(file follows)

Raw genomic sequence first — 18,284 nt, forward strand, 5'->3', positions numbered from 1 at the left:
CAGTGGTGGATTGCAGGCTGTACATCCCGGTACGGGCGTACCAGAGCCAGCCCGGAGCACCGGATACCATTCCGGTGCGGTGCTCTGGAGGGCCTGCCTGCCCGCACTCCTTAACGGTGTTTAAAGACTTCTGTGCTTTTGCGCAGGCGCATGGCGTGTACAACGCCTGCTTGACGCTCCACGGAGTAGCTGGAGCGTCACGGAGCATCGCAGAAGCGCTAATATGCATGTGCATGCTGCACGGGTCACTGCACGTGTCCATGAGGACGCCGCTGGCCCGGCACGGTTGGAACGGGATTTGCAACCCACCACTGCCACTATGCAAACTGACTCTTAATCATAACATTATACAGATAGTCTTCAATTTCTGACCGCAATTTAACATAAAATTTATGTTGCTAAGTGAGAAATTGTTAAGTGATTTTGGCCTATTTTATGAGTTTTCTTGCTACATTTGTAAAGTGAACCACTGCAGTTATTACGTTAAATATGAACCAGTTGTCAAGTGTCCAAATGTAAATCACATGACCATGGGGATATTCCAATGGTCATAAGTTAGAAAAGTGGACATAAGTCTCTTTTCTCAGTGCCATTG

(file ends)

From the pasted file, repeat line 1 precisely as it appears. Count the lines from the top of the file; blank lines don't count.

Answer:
Raw genomic sequence first — 18,284 nt, forward strand, 5'->3', positions numbered from 1 at the left: